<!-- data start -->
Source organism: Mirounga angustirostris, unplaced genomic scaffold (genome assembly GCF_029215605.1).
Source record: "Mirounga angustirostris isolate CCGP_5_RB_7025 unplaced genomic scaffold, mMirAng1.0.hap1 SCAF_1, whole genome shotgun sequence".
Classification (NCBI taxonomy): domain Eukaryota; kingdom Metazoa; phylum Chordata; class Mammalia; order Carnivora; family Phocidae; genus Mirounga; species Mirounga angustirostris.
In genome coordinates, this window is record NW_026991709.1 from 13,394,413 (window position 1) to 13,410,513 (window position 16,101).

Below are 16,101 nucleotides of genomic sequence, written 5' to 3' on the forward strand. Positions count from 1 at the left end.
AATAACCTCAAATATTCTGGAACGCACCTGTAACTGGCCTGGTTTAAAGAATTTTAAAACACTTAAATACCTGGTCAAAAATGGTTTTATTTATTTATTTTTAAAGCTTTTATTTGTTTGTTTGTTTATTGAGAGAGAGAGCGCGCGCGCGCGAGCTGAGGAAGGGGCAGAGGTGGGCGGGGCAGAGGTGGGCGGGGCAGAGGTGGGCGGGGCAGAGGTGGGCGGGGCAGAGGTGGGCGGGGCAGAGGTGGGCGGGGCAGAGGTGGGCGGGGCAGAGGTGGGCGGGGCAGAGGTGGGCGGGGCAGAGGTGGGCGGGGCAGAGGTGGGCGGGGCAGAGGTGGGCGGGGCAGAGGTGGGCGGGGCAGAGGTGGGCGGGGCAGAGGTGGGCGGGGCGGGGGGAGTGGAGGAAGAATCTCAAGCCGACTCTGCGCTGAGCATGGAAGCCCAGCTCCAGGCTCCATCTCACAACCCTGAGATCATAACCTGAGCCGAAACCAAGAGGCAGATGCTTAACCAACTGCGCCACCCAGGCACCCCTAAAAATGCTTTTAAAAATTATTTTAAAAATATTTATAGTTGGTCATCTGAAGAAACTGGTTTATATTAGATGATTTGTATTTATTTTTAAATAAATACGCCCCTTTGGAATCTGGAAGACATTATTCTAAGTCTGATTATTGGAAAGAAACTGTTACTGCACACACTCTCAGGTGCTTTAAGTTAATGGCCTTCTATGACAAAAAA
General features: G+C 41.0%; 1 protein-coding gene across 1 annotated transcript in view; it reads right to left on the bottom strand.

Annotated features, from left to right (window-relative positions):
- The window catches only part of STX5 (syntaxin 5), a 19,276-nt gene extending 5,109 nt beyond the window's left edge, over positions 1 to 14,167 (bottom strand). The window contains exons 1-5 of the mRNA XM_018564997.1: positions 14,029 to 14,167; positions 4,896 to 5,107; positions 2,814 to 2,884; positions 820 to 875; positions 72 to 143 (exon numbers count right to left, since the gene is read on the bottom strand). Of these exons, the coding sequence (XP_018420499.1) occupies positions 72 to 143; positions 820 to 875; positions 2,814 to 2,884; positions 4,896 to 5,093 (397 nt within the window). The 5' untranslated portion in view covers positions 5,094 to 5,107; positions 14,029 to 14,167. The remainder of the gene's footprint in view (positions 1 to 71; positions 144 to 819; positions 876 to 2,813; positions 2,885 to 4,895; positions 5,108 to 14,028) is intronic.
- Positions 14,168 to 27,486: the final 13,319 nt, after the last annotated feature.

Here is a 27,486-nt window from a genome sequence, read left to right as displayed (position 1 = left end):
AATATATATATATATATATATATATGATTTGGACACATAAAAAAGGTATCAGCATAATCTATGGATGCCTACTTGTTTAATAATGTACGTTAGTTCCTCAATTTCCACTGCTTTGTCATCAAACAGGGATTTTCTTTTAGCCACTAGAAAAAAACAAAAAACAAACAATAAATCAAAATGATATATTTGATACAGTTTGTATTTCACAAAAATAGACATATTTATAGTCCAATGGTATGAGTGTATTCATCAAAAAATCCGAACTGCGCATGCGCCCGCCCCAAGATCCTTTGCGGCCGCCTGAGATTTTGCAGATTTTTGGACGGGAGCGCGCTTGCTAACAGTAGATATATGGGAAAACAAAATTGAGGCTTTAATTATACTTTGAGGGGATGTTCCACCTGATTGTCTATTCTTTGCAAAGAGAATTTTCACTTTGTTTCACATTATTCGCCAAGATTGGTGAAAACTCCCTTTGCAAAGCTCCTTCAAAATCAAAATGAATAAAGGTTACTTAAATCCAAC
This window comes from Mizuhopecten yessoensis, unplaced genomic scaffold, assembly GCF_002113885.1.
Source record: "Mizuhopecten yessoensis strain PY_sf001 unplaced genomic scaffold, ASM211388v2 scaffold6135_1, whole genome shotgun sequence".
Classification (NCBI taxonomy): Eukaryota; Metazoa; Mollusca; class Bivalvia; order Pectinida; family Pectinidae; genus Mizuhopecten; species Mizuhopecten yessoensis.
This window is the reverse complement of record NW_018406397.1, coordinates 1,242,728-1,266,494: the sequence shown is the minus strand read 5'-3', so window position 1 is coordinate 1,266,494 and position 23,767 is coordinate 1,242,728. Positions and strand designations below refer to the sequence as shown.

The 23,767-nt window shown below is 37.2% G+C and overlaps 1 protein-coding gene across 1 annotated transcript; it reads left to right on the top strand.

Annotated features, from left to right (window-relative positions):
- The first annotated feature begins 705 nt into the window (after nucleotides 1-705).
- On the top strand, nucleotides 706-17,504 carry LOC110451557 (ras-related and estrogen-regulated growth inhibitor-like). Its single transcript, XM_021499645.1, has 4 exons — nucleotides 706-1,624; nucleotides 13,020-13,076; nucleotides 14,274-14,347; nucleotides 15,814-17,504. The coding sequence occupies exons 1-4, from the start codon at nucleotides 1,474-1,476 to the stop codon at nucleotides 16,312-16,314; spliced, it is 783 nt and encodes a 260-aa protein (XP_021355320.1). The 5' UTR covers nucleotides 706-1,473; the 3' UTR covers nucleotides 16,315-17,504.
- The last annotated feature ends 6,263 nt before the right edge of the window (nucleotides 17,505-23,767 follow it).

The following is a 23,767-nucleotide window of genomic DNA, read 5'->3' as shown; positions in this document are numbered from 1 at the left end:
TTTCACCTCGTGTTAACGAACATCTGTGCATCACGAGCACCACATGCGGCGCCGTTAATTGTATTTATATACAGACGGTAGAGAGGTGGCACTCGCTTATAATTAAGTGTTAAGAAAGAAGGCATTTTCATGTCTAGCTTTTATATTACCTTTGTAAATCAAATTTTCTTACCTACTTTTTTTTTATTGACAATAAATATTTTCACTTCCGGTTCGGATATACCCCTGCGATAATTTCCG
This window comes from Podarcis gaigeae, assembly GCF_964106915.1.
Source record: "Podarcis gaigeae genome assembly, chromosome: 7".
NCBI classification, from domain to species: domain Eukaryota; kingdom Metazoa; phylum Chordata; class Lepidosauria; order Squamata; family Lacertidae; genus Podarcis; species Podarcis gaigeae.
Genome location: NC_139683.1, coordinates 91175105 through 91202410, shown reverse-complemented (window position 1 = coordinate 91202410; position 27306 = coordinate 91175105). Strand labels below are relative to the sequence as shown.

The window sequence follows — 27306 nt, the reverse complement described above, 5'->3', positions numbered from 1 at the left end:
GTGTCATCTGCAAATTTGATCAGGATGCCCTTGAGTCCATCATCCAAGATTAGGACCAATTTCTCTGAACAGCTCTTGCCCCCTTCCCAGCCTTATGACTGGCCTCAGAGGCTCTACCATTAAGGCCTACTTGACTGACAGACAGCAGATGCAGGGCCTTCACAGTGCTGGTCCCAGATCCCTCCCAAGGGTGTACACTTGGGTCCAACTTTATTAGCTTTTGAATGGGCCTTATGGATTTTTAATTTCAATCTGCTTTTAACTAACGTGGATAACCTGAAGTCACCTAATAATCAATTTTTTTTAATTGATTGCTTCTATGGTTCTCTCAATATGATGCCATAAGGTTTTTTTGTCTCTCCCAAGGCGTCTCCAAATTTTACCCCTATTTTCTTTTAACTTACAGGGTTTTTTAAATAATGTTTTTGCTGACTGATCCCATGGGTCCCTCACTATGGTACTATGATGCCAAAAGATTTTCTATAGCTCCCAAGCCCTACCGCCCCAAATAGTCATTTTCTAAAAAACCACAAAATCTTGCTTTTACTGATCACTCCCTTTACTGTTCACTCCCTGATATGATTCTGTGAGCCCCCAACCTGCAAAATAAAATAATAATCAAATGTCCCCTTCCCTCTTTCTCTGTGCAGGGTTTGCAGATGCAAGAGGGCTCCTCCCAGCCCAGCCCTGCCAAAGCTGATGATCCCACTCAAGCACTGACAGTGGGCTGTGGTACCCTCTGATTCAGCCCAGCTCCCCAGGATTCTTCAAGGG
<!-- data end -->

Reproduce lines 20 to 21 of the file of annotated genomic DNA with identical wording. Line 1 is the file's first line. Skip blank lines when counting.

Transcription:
- On the top strand, nucleotides 706-17,504 carry LOC110451557 (ras-related and estrogen-regulated growth inhibitor-like). Its single transcript, XM_021499645.1, has 4 exons — nucleotides 706-1,624; nucleotides 13,020-13,076; nucleotides 14,274-14,347; nucleotides 15,814-17,504. The coding sequence occupies exons 1-4, from the start codon at nucleotides 1,474-1,476 to the stop codon at nucleotides 16,312-16,314; spliced, it is 783 nt and encodes a 260-aa protein (XP_021355320.1). The 5' UTR covers nucleotides 706-1,473; the 3' UTR covers nucleotides 16,315-17,504.
- The last annotated feature ends 6,263 nt before the right edge of the window (nucleotides 17,505-23,767 follow it).